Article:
Despite its compact size, the Nikon 1 10-30mm sports impressive optical features such as Vibration Reduction (VR), Super Integrated Coating (SIC), Internal Focusing (IF) and Silent Stepping AF Motor (STM). Vibration Reduction is Nikon’s term for image stabilization, which is a very useful feature in low light situations, where camera shake and slow shutter speed can cause images to be blurry. Super Integrated Coating helps reduce lens flare and ghosting. Internal focusing means that the lens barrel does not change when the lens focuses. And finally, Silent Stepping AF Motor is a brand new motor specifically developed for the CX lenses, which allows for super fast and near-silent autofocus operation.
The Nikon 1 10-30mm f/3.5-5.6 VR has a complex optical design consisting of a total of 12 lens elements (in 9 groups), 3 of which are aspherical elements. Aspherical lenses greatly reduce lens aberrations such as Spherical and Chromatic Aberration and significantly increase lens sharpness. Even the Nikon 50mm f/1.4G does not have a single aspherical element by comparison.
Unfortunately, Nikon does not ship the Nikon 1 10-30mm kit lens with a lens hood. It can be purchased separately, although I do not see much value in getting one – you can always use your hand to block off the light, if it impacts your images.
3) Autofocus Performance and Accuracy
As I have already pointed out in my Nikon 1 V1 Review, the new autofocus system on the Nikon 1 system is phenomenal when compared to other mirrorless competitors. It is very fast and accurate, thanks to the hybrid autofocus system that Nikon specifically developed for the Nikon 1 cameras. Hybrid autofocus is a combination of phase and contrast detect AF that work together to obtain quick and accurate focus. For the much faster hybrid autofocus operation, Nikon had to develop a brand new AF lens motor called “Silent Stepping AF Motor” (STM). Compared to the “Silent Wave Motor” (SWM) that Nikon uses on its latest AF-S lenses, STM is much quieter and quicker.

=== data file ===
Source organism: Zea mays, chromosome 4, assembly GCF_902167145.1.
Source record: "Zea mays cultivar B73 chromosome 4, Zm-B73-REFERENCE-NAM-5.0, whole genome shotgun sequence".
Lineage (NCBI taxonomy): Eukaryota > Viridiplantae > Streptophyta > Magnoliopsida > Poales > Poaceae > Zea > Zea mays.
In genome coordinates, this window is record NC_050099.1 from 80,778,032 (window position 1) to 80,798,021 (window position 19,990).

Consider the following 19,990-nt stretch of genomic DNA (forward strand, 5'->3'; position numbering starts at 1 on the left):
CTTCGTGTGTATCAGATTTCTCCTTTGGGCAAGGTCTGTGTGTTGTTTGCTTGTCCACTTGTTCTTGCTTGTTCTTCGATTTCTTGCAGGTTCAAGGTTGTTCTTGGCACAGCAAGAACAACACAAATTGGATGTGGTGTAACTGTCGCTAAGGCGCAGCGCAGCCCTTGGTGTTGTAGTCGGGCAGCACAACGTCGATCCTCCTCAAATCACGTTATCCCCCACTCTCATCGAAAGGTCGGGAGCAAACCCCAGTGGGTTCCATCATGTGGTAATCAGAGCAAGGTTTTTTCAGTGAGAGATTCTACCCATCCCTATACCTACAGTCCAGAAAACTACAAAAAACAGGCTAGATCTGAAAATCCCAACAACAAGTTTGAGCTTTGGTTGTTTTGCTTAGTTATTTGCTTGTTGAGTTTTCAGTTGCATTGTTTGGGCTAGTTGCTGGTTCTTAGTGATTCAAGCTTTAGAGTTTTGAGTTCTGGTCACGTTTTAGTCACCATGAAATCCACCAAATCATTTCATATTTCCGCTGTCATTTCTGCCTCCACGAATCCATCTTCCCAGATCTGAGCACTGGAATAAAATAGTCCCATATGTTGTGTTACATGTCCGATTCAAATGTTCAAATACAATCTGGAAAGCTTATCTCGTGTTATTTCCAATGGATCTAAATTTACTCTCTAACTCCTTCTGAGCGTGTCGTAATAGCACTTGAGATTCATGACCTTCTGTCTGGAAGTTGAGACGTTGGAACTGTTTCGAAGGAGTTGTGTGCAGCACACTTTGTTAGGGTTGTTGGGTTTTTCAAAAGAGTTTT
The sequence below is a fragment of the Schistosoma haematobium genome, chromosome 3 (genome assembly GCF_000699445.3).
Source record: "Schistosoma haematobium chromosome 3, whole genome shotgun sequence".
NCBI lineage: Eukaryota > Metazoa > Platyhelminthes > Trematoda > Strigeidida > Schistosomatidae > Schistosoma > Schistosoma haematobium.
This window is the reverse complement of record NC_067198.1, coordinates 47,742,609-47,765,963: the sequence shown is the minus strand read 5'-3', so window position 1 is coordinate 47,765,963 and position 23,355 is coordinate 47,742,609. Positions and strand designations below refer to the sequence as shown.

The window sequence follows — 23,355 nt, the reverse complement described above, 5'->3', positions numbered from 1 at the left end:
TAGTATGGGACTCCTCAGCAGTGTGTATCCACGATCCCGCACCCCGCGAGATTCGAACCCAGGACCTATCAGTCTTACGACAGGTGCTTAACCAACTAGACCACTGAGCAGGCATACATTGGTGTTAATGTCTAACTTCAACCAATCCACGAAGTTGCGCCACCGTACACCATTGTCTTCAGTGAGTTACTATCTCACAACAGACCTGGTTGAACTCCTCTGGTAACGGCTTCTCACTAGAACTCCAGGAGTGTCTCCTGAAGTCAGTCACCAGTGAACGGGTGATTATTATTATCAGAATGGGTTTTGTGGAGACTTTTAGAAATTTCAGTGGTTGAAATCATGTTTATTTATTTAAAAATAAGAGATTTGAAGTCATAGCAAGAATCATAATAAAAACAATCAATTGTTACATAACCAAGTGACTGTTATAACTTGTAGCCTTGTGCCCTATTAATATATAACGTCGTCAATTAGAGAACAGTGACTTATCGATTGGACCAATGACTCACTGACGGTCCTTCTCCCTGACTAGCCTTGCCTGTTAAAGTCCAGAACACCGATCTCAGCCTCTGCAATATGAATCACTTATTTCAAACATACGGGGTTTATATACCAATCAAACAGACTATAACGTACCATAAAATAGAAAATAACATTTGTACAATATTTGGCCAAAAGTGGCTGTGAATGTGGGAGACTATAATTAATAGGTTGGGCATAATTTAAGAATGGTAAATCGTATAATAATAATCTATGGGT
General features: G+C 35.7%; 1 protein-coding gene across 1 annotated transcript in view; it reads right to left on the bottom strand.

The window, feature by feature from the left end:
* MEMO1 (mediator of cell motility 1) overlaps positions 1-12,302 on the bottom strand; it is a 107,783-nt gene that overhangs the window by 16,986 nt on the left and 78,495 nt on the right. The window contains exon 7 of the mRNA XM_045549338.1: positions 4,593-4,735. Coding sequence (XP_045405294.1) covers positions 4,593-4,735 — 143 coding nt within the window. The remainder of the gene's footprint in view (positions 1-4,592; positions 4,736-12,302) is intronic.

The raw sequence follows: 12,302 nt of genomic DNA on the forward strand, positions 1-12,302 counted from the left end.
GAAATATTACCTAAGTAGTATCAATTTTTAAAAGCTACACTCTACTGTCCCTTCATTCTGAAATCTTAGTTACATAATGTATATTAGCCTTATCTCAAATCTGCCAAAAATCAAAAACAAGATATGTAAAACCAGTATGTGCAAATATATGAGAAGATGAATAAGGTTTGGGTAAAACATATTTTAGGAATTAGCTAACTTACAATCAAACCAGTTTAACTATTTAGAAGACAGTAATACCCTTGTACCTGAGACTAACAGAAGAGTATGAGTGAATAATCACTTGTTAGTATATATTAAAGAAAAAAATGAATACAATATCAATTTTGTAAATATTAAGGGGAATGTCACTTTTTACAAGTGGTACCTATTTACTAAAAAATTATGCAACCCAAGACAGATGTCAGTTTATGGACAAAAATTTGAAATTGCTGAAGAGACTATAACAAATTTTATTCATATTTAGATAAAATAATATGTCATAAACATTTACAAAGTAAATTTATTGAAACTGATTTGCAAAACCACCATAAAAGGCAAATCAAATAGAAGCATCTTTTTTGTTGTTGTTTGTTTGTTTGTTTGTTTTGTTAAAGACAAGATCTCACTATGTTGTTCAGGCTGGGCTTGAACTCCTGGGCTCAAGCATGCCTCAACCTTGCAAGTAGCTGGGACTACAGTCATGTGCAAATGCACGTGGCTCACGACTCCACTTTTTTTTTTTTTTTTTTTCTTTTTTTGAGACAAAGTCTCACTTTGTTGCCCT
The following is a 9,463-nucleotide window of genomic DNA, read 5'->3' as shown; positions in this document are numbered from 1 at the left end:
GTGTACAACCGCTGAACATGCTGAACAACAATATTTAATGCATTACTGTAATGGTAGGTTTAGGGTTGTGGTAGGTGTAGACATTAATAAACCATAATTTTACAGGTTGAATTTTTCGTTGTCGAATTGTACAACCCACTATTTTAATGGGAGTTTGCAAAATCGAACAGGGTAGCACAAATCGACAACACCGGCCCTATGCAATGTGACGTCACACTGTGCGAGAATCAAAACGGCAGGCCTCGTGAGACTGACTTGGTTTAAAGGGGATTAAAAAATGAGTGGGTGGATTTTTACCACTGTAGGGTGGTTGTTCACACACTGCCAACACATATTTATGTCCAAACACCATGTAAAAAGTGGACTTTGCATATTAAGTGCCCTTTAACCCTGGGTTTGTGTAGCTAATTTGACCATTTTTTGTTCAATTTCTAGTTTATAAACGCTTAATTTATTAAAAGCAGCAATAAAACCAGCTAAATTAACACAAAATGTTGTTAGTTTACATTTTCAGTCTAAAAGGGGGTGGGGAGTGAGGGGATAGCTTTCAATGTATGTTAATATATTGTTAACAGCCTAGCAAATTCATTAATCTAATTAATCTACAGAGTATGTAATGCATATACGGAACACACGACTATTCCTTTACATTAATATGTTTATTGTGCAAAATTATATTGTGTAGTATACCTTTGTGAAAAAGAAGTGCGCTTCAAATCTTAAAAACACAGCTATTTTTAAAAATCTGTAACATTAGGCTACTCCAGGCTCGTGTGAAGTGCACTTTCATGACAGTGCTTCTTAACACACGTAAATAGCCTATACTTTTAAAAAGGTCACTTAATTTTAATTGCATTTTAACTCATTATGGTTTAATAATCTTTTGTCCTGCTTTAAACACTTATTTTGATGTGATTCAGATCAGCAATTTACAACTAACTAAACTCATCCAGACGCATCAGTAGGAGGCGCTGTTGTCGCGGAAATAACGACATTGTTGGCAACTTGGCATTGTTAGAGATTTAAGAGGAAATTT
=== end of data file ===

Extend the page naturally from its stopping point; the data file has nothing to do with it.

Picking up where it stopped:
I had a very positive experience with autofocus performance and accuracy of the Nikon 1 10-30mm lens. It truly does acquire focus quickly, silently and most importantly, accurately. I shot several hundred images with the 10-30mm lens and I had a hard time finding images that were out of focus. Large depth of field due to the small 2.7x crop factor sensor surely plays a role here, but I have shot with point and shoot cameras with even smaller sensors before and managed to get a lot more out of focus images.
4) Vibration Reduction
The Image Stabilization / Vibration Reduction technology found on the Nikon 1 10-30mm f/3.5-5.6 lens is very similar to the VR technology found on modern DSLR lenses – it is very effective when shot at slow shutter speeds. There are, however, some differences in the way VR is deployed on the new mirrorless cameras versus DSLR lenses. First, VR does not engage on DSLR lenses unless the shutter button is half-pressed (or AF-ON pressed). This is not the case with the Nikon mirrorless cameras – when VR is turned on in camera setup, it is constantly on. You do not have to half-press the shutter button – it will always be active. This seems to be a flaw in the Nikon 1 system design, because having VR turned on constantly will have its toll on battery life. Second, VR is no longer controlled through lens switches, but rather from inside the camera menu (as reported earlier). Lastly, for some strange reason, both the Nikon 1 J1 and V1 cameras were shipped with VR turned on in “Active” mode. This is rather strange, because the active mode is supposed to be used when a person stands on a moving platform (inside a car, on a boat, etc). Not sure if this is a firmware issue, but it would be interesting to find out exactly why Nikon decided to do that. Despite these differences and reported issues, Vibration Reduction works great. I would leave it on “Normal” mode within the camera setup and only turn it off when mounting the camera on a tripod.